The FIA reject Pirelli's proposal to go back to last year's tyres
Formula 1's governing body has rejected a proposal from Pirelli to go back to last year's tyres in the wake of concerns over the state of the sport.
After the last race in Spain, Pirelli said it wanted to make changes to the tyres amid complaints their fragility had made tyre-management too important.
It proposed reverting to the tyres run in 2012 but F1's governing body, the FIA, says this would break the rules.
Only changes to prevent the series of recent failures will be allowed.
The FIA said going back to last year's tyres would not be allowed as it amounted to a change of specification.
Article 12.6.3 of the technical regulations dictates that it would require the agreement of all the teams for such a switch to happen.
Another part of the rules, article 12.5.2, gives the FIA leeway to ask the tyre supplier to change the tyre specification if it proves to be "technically unsuitable", but the governing body does not consider this to apply in this case.
World champions Red Bull, who feel that the performance of their car is being held back by needing to look after the tyres, have been pressuring Pirelli to make the tyres more durable.
Mercedes, who are having problems with excessive rear tyre usage, are also keen on a change.
Lotus, Ferrari and Force India, the three teams whose cars use up their tyres the least, do not accept that a change needs to be made.
The FIA has been concerned by the number of tyre failures in recent races and has asked Pirelli to modify the tyres to prevent this happening.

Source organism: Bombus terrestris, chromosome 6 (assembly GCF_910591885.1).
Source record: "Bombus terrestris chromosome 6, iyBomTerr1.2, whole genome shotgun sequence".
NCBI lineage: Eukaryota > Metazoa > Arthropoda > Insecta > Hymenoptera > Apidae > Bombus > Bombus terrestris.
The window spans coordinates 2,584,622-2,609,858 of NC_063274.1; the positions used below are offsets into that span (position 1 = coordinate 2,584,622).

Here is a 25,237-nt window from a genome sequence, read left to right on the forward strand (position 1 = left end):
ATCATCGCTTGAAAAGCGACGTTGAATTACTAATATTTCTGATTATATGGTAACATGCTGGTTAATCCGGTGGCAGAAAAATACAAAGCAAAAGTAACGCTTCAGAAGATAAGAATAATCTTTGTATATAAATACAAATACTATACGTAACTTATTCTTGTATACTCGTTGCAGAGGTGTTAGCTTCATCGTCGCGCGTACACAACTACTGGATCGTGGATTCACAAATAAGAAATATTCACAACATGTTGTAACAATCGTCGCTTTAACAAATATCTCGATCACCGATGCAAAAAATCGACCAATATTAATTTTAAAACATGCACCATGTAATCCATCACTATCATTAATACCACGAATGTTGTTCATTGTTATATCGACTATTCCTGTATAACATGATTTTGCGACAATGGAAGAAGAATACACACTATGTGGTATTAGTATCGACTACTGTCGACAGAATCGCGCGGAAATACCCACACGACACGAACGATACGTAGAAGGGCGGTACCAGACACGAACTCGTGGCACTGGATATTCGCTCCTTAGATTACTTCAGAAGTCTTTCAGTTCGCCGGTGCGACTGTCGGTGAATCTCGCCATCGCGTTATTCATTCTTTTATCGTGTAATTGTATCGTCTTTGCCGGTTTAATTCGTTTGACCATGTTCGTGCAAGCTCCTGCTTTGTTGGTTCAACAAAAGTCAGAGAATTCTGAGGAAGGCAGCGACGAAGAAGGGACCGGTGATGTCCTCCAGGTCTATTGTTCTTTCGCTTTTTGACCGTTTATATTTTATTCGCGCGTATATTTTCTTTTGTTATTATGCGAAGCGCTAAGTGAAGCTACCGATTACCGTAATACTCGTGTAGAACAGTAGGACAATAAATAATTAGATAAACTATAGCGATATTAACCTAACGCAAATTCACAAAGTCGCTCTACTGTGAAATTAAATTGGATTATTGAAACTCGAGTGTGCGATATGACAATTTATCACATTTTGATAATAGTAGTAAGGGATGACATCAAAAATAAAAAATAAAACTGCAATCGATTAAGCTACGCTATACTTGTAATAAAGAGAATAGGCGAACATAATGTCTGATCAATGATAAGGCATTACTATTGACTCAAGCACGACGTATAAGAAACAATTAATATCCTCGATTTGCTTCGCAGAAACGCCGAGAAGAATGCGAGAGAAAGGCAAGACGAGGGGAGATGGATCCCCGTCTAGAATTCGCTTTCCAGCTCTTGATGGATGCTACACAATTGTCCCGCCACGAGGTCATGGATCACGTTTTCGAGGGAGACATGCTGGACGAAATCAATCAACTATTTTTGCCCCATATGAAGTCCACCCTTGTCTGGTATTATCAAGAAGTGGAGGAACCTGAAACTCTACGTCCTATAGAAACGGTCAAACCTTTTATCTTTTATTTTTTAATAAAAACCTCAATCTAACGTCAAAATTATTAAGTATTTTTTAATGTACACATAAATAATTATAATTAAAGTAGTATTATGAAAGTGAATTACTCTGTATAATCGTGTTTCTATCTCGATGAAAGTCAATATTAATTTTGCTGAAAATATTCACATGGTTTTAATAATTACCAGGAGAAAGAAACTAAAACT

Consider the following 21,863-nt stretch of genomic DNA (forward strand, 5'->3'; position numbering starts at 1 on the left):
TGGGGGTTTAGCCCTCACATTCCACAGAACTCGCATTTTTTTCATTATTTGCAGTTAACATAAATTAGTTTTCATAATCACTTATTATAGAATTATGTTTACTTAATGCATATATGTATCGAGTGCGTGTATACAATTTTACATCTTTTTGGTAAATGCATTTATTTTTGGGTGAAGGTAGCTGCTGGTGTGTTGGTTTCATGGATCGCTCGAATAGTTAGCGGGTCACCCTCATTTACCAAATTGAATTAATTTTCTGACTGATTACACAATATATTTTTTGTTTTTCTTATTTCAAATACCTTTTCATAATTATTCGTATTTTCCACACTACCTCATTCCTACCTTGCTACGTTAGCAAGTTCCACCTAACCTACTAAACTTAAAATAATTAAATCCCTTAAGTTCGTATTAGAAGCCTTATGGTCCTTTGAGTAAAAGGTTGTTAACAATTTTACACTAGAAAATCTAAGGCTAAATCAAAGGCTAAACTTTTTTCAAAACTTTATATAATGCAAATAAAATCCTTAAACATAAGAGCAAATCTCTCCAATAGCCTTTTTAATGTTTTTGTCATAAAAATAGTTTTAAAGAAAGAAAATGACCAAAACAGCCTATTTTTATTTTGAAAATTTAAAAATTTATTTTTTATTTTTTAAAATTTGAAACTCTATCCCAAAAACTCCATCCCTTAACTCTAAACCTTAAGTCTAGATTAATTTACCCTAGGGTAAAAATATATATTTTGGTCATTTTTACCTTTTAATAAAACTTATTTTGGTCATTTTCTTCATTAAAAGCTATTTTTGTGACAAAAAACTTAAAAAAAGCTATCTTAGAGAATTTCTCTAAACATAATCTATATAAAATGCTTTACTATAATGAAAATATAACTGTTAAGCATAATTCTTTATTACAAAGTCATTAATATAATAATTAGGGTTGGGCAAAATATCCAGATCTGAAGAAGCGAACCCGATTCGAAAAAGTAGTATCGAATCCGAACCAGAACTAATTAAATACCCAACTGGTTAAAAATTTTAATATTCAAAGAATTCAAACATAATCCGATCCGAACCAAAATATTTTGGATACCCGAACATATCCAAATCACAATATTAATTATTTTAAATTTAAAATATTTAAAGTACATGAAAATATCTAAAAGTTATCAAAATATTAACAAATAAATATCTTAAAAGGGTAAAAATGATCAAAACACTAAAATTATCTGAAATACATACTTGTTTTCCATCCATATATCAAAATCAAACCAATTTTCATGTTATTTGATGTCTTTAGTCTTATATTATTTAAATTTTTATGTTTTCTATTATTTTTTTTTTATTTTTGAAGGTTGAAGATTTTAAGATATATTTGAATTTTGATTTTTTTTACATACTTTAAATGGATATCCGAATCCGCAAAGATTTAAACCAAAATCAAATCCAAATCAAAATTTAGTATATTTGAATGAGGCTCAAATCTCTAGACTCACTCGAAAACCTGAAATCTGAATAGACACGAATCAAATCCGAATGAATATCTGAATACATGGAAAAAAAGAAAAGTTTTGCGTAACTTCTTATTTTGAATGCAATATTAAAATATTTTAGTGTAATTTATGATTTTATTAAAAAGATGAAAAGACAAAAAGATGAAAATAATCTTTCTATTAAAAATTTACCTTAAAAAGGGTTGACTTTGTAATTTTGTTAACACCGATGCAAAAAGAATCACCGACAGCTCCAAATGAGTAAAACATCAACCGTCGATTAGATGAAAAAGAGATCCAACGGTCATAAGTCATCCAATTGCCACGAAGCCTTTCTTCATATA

There were four similar failures in the last two races, where tyres that had been cut subsequently overheated and the tread tore off the carcass.
The issue is with the bonding between the tread and the carcass.
Pirelli will have to find a way to make that bond stronger without overly influencing performance. A source said that should not be particularly difficult.
A Pirelli spokeswoman said: "We are looking at what the change will be and trying to minimise its effect, so as not to advantage one team over another.
"We are trying to find the best solution that makes the least change in itself, hopefully will lead to (just) three pit stops, and to prevent the delaminations, which are not a safety issue but which don't look good."
A leading engineer told BBC Sport that the number of pit stops would likely naturally reduce from now on as the first five races were on some of the most demanding tracks in terms of tyre wear. He said that, of the remaining races this season, only Japan's Suzuka circuit compares with Malaysia, Bahrain and Barcelona.
Pirelli entered F1 in 2011 with a remit to supply tyres that wear out and/or degrade at a rate that will guarantee two or three pit stops at most races.
In Spain on 5 May, Ferrari's Fernando Alonso made four pit stops on his way to victory, as did Red Bull's Sebastian Vettel in winning in Malaysia in March.
Alonso and Vettel each made three stops on their way to victory in China and Bahrain, while Lotus's Kimi Raikkonen made two in winning the first race of the season in Australia.
Pirelli has changed the construction and compound of the tyres this year in a way that makes them behave differently.
The teams were all provided with a set of 2013-specification tyres to try at last year's season-ending Brazilian Grand Prix.
Those who are against a change argue that all the teams have had the same data from Pirelli and that it is up to them to adapt their cars to suit the tyres.